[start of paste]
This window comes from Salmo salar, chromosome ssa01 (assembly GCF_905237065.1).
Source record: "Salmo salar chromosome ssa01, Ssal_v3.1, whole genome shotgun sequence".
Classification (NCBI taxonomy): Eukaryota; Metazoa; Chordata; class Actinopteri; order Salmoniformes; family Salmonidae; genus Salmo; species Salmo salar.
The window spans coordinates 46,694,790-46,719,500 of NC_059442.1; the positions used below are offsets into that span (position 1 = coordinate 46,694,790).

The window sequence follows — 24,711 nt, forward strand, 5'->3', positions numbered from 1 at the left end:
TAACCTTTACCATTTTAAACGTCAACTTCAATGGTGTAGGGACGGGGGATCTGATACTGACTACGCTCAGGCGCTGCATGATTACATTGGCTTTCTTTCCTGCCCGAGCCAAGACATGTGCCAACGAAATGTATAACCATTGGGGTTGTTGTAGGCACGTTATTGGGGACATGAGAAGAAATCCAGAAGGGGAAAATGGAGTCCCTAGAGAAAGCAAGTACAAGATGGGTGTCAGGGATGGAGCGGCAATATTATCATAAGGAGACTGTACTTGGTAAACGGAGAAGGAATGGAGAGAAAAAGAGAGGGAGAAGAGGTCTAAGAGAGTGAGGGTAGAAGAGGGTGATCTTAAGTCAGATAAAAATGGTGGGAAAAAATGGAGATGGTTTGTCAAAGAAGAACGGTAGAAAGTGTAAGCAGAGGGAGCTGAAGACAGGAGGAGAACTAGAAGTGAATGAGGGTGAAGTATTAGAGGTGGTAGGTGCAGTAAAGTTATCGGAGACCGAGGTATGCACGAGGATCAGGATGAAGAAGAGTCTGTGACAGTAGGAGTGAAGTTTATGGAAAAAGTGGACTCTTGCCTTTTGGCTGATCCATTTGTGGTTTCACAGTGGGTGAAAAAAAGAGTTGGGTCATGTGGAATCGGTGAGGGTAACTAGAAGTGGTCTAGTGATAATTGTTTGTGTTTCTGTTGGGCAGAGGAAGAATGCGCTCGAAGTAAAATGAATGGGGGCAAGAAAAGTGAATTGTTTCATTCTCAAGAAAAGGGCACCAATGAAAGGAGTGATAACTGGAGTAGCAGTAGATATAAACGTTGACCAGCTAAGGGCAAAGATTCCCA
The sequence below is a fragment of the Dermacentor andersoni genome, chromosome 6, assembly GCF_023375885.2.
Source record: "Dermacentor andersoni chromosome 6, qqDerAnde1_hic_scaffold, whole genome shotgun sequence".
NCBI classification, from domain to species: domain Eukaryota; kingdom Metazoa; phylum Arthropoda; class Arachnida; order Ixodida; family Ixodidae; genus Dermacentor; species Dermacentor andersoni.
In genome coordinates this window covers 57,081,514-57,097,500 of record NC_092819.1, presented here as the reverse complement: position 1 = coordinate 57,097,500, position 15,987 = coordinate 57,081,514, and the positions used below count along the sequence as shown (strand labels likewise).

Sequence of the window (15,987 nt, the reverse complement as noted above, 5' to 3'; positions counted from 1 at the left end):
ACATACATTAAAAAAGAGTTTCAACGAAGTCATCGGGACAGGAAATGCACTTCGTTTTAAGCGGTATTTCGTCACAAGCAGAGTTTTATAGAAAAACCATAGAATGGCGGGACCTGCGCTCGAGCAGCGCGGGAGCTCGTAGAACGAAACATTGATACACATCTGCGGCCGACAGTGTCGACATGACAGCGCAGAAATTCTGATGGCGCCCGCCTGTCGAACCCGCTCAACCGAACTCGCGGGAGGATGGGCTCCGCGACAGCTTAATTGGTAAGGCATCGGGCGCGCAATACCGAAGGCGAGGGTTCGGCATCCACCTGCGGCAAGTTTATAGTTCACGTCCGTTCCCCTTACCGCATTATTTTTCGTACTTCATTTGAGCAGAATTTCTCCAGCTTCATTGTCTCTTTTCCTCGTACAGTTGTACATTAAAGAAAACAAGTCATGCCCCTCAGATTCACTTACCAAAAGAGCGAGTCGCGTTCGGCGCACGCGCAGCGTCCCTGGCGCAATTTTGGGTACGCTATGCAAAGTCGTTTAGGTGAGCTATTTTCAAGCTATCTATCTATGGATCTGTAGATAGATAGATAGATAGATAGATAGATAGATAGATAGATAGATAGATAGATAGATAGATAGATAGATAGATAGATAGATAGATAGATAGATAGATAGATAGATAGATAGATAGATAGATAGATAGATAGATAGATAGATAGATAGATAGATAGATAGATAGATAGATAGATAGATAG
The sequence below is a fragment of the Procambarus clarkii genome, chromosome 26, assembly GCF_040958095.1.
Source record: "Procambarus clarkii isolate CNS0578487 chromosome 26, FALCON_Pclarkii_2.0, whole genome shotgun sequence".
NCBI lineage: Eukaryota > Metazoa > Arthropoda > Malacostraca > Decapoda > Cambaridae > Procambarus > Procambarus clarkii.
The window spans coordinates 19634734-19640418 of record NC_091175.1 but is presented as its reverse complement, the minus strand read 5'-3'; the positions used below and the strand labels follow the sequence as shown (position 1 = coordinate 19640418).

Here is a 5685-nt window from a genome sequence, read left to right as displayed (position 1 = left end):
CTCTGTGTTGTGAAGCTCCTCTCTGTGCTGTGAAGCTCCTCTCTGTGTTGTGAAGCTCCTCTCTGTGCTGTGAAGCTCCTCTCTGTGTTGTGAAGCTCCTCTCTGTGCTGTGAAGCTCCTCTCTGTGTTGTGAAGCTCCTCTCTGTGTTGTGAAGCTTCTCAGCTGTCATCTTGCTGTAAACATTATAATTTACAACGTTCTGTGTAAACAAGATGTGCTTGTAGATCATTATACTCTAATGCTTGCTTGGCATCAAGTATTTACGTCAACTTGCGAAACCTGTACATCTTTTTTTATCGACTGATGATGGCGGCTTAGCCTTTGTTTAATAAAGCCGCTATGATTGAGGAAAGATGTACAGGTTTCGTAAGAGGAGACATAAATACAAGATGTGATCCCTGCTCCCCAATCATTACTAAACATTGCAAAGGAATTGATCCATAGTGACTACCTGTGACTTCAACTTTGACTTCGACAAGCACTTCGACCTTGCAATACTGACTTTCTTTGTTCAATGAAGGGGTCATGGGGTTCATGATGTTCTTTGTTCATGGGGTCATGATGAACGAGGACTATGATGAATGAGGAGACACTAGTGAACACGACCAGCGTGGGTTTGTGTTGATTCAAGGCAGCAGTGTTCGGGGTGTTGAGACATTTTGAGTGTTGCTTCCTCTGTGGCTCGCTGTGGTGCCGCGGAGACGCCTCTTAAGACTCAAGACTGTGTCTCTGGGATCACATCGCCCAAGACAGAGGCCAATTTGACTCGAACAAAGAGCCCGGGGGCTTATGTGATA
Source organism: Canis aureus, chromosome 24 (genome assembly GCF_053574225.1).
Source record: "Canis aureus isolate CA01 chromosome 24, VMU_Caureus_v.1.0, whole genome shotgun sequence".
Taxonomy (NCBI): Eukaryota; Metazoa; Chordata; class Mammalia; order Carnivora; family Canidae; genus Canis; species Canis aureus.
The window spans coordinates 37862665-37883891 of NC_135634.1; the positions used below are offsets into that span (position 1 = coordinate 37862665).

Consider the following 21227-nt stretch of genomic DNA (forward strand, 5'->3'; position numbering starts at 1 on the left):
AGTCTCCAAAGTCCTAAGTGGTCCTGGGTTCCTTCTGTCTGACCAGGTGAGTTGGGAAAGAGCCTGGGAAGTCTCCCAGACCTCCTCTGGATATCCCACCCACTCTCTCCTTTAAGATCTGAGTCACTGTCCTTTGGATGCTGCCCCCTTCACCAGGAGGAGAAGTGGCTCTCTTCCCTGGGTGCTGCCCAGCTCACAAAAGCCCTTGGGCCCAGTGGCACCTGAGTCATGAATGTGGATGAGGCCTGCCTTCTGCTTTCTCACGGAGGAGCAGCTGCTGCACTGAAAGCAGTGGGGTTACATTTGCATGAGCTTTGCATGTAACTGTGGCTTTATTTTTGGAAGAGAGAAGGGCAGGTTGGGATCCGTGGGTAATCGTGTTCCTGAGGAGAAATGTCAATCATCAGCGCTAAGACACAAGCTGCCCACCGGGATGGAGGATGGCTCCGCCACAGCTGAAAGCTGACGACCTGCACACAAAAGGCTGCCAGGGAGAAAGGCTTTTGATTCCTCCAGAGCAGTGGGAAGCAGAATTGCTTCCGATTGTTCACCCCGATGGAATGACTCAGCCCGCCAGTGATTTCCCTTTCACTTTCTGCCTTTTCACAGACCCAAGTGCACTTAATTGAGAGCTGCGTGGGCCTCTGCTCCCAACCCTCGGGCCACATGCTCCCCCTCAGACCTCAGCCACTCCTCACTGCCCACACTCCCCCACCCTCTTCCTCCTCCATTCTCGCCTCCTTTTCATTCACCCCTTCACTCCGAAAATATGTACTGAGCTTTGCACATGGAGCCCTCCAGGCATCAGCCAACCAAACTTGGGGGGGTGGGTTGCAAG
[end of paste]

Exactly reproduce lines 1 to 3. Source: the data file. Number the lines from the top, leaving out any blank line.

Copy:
This window comes from Salmo salar, chromosome ssa01 (assembly GCF_905237065.1).
Source record: "Salmo salar chromosome ssa01, Ssal_v3.1, whole genome shotgun sequence".
Classification (NCBI taxonomy): Eukaryota; Metazoa; Chordata; class Actinopteri; order Salmoniformes; family Salmonidae; genus Salmo; species Salmo salar.